I am troubled by the magnitude and cost of recent public relations campaigns related to the Commission’s docket on net metering. I am concerned that ratepayer money might be funding these campaigns — whether through expenditures that the utilities will seek to recover in future rate cases or through person-hours worked by individuals whose salaries are paid by ratepayers … I am also interested in learning how much money the solar providers have expended on their campaigns related to net metering.

That APS is funneling money into this or any other political campaign that affects them shouldn’t surprise. It’s their profit $226 million last quarter after all, that’s at stake here. In the past, APS and their parent company Pinnacle West have hardly been shy when it comes to tossing money into politics. In the last 15 years, they’ve spent more than $17 million on lobbying, according to the Center for Responsive Politics, and nearly $4 million on campaign contributions over the last 23 years. That’s in addition to big spending in state-specific races. They’ve favored Republicans by a large margin, but also give generously to Democrats.

On Nov. 13, we may find out whether spending all that money was worth it or not.

Jonathan Thompson is a senior editor at High Country News. He Tweets @jonnypeace.

High Country News Classifieds
  • ASSOCIATE PROGRAM MANAGER
    Associate Program Manager ORGANIZATION BACKGROUND Parks California is a new organization working to ensure that our State Parks thrive. From redwood groves and desert springs...
  • ATTORNEY AD
    Criminal Defense, Code Enforcement, Water Rights, Mental Health Defense, Resentencing.
  • LUNATEC HYDRATION SPRAY BOTTLE
    A must for campers and outdoor enthusiasts. Cools, cleans and hydrates with mist, stream and shower patterns. Hundreds of uses.
  • LUNATEC ODOR-FREE DISHCLOTHS
    are a must try. They stay odor-free, dry fast, are durable and don't require machine washing. Try today.
  • PROFESSIONAL GIS SERVICES
    Custom Geospatial Solutions is available for all of your GIS needs. Affordable, flexible and accurate data visualization and analysis for any sized project.
  • FREE RANGE BISON AVAILABLE
    Hard grass raised bison available in east Montana. You harvest or possible deliver quartered carcass to your butcher or cut/wrapped pickup. Contact Crazy Woman Bison...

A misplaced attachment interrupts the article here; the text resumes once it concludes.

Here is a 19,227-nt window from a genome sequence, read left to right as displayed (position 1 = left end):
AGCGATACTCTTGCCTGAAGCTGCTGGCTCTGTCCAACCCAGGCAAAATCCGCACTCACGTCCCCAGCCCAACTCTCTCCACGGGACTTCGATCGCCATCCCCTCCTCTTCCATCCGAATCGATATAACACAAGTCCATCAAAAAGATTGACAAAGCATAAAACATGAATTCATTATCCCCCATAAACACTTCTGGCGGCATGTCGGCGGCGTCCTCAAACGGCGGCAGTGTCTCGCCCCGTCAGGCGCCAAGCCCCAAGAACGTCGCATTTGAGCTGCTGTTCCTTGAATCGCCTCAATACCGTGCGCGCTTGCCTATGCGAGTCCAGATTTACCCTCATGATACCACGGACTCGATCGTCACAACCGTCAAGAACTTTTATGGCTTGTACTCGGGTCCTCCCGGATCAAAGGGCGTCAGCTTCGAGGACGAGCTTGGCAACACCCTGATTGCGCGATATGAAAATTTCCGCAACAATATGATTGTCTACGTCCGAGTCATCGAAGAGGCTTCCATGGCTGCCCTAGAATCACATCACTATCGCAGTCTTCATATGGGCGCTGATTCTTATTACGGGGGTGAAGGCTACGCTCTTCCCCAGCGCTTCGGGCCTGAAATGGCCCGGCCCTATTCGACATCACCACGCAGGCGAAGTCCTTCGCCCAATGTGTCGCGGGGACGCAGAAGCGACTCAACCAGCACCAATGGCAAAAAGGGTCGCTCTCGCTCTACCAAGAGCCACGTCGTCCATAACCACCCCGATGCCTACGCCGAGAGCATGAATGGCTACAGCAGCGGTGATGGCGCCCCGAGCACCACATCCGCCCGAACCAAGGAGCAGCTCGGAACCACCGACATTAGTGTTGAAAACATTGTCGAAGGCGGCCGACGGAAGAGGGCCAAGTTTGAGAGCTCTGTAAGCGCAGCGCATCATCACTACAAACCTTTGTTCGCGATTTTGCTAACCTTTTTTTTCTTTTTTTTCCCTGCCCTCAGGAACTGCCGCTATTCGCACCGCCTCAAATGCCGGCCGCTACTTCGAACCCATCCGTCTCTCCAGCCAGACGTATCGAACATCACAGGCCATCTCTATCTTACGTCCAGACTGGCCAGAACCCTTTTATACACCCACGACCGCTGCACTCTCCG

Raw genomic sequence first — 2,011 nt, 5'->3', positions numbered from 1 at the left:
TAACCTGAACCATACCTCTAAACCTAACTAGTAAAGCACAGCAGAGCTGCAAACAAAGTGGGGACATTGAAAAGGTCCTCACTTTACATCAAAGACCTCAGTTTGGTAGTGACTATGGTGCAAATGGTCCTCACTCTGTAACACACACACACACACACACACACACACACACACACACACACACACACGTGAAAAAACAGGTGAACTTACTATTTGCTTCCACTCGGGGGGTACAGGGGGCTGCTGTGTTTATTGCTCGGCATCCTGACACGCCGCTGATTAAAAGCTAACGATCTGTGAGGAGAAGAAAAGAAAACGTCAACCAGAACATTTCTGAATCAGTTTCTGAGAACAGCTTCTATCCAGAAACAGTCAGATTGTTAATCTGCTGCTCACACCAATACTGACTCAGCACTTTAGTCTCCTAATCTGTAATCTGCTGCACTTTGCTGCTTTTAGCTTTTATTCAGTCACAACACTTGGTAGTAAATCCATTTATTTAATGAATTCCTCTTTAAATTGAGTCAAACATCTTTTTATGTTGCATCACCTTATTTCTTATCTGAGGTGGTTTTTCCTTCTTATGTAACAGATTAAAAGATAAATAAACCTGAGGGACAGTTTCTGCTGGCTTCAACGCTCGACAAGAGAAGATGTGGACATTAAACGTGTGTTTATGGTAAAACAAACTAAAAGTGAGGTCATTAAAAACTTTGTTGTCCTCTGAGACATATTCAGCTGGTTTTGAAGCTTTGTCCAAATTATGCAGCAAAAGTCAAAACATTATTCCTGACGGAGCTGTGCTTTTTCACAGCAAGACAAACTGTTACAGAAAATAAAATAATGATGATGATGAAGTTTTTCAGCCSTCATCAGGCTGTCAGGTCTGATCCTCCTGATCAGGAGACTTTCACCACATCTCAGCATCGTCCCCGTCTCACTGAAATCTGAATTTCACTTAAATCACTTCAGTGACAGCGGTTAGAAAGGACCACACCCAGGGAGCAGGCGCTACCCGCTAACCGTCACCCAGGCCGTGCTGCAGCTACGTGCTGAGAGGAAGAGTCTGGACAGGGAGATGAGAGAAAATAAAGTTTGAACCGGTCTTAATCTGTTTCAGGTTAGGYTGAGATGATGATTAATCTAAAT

• CONSERVATION ASSOCIATE - OKANOGAN LAND TRUST (NORTH CENTRAL WA)
    Do you enjoy rural living, wild places, and the chance to work with many different kinds of people and accomplish big conservation outcomes? Do you...
  • CARDIGAN WELSH CORGIS
    10 adorable, healthy puppies for sale. 4 males and 6 females. DM and PRA clear. Excellent pedigree from champion lineage. One Red Brindle male. The...
  • A CHILDREN'S BOOK FOR THE CLIMATE CRISIS!!
    "Goodnight Fossil Fuels!" is a an engaging, beautiful, factual and somewhat silly picture book by a climate scientist and a climate artist, both based in...
  • DIGITAL ADVOCACY & MEMBERSHIP MANAGER
    The Digital Advocacy & Membership Manager will be responsible for creating and delivering compelling, engaging digital content to Guardians members, email activists, and social media...
  • DIGITAL OUTREACH COORDINATOR, ARIZONA
    Job Title: Digital Outreach Coordinator, Arizona Position Location: Phoenix or Tucson, AZ Status: Salaried Job ID Number: 52198 We are looking for you! We are...
  • DESCHUTES LAND TRUST VOLUNTEER PROGRAM MANAGER
    The Deschutes Land Trust is seeking an experienced Volunteer Program Manager to join its dedicated team! Deschutes Land Trust conserves and cares for the lands...
  • ASSOCIATE DIRECTOR OF DEVELOPMENT
    The Nature Conservancy in Wyoming seeks an experienced fundraiser to join our team. We're looking for a great communicator who is passionate about conservation and...
  • INDIAN COUNTRY FELLOWSHIP
    Western Leaders Network is accepting applications for its paid, part-time, 6-month fellowship. Mentorship, training, and engaging tribal leaders in advancing conservation initiatives and climate policy....
  • MULESHOE RANCH PRESERVE MANAGER
    The Muleshoe Ranch Preserve Manager develops, manages, and advances conservation programs, plans and methods for large-scale geographic areas. The Muleshoe Ranch Cooperative Management Area (MRCMA)...
  • ARTEMIS PROGRAM MANAGER
    Founded in 1936, the National Wildlife Federation (NWF or Federation) is America's largest and most trusted grassroots conservation organization with 52 state/territorial affiliates and more...
  • ASSISTANT OR ASSOCIATE PROFESSOR OF ENVIRONMENTAL HUMANITIES
    Assistant or Associate Professor of Environmental Humanities Whitman College The Environmental Humanities Program at Whitman College seeks candidates for a tenure-track position beginning August 2023...
  • EXECUTIVE DIRECTOR
    High Country Conservation Advocates (HCCA) in Crested Butte, CO is seeking an enthusiastic Executive Director who is passionate about the public lands, natural waters and...
  • ASSOCIATE DIRECTOR OF VOLUNTEER PROGRAMS
    Are you passionate about connecting people to the outdoors? The Pacific Crest Trail Association (PCTA) is looking for someone with volunteer management experience to join...
  • EXECUTIVE DIRECTOR
    The conservation non-profit Invasive Species Action Network seeks an executive director. We are focused on preventing the human-caused spread of invasive species by promoting voluntary...